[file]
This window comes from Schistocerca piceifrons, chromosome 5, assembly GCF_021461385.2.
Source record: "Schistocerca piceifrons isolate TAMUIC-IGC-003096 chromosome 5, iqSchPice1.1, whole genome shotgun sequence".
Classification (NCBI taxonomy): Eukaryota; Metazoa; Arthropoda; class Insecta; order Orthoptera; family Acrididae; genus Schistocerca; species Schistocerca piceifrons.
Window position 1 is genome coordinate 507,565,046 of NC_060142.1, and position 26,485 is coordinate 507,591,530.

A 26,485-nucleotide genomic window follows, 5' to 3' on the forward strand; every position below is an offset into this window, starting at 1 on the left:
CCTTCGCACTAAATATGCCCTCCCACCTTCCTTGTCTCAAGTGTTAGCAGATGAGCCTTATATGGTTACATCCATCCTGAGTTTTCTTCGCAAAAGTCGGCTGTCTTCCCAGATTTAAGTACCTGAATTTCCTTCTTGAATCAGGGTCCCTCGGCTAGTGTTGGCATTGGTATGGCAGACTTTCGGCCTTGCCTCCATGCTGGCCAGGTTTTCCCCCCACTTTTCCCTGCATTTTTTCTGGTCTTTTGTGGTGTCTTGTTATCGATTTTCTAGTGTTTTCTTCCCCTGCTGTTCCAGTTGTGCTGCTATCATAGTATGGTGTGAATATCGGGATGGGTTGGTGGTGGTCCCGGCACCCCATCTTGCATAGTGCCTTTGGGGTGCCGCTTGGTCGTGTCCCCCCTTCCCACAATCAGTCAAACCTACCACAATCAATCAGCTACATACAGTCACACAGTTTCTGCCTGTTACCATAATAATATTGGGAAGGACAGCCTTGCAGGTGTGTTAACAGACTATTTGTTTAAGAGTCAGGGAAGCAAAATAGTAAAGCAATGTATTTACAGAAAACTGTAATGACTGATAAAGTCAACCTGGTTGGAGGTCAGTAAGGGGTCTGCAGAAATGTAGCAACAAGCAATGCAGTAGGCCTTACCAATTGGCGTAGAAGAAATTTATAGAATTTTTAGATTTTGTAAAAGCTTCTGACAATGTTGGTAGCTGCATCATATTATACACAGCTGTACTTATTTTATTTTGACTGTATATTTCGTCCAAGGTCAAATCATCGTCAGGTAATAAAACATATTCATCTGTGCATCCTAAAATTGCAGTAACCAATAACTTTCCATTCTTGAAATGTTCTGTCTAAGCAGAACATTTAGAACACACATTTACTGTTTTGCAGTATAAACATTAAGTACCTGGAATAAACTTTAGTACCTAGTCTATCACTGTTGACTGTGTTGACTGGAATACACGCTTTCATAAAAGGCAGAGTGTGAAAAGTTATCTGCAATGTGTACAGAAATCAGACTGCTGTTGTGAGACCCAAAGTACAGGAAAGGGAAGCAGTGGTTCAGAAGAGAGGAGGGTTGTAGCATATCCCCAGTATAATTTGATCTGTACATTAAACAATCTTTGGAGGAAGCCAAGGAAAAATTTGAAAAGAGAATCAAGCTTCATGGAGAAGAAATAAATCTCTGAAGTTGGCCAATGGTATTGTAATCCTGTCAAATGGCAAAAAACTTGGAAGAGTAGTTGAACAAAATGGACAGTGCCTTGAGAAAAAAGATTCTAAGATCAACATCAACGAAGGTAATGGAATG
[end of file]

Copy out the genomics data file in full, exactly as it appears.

This window comes from Schistocerca piceifrons, chromosome 5, assembly GCF_021461385.2.
Source record: "Schistocerca piceifrons isolate TAMUIC-IGC-003096 chromosome 5, iqSchPice1.1, whole genome shotgun sequence".
Classification (NCBI taxonomy): Eukaryota; Metazoa; Arthropoda; class Insecta; order Orthoptera; family Acrididae; genus Schistocerca; species Schistocerca piceifrons.
Window position 1 is genome coordinate 507,565,046 of NC_060142.1, and position 26,485 is coordinate 507,591,530.

A 26,485-nucleotide genomic window follows, 5' to 3' on the forward strand; every position below is an offset into this window, starting at 1 on the left:
CCTTCGCACTAAATATGCCCTCCCACCTTCCTTGTCTCAAGTGTTAGCAGATGAGCCTTATATGGTTACATCCATCCTGAGTTTTCTTCGCAAAAGTCGGCTGTCTTCCCAGATTTAAGTACCTGAATTTCCTTCTTGAATCAGGGTCCCTCGGCTAGTGTTGGCATTGGTATGGCAGACTTTCGGCCTTGCCTCCATGCTGGCCAGGTTTTCCCCCCACTTTTCCCTGCATTTTTTCTGGTCTTTTGTGGTGTCTTGTTATCGATTTTCTAGTGTTTTCTTCCCCTGCTGTTCCAGTTGTGCTGCTATCATAGTATGGTGTGAATATCGGGATGGGTTGGTGGTGGTCCCGGCACCCCATCTTGCATAGTGCCTTTGGGGTGCCGCTTGGTCGTGTCCCCCCTTCCCACAATCAGTCAAACCTACCACAATCAATCAGCTACATACAGTCACACAGTTTCTGCCTGTTACCATAATAATATTGGGAAGGACAGCCTTGCAGGTGTGTTAACAGACTATTTGTTTAAGAGTCAGGGAAGCAAAATAGTAAAGCAATGTATTTACAGAAAACTGTAATGACTGATAAAGTCAACCTGGTTGGAGGTCAGTAAGGGGTCTGCAGAAATGTAGCAACAAGCAATGCAGTAGGCCTTACCAATTGGCGTAGAAGAAATTTATAGAATTTTTAGATTTTGTAAAAGCTTCTGACAATGTTGGTAGCTGCATCATATTATACACAGCTGTACTTATTTTATTTTGACTGTATATTTCGTCCAAGGTCAAATCATCGTCAGGTAATAAAACATATTCATCTGTGCATCCTAAAATTGCAGTAACCAATAACTTTCCATTCTTGAAATGTTCTGTCTAAGCAGAACATTTAGAACACACATTTACTGTTTTGCAGTATAAACATTAAGTACCTGGAATAAACTTTAGTACCTAGTCTATCACTGTTGACTGTGTTGACTGGAATACACGCTTTCATAAAAGGCAGAGTGTGAAAAGTTATCTGCAATGTGTACAGAAATCAGACTGCTGTTGTGAGACCCAAAGTACAGGAAAGGGAAGCAGTGGTTCAGAAGAGAGGAGGGTTGTAGCATATCCCCAGTATAATTTGATCTGTACATTAAACAATCTTTGGAGGAAGCCAAGGAAAAATTTGAAAAGAGAATCAAGCTTCATGGAGAAGAAATAAATCTCTGAAGTTGGCCAATGGTATTGTAATCCTGTCAAATGGCAAAAAACTTGGAAGAGTAGTTGAACAAAATGGACAGTGCCTTGAGAAAAAAGATTCTAAGATCAACATCAACGAAGGTAATGGAATG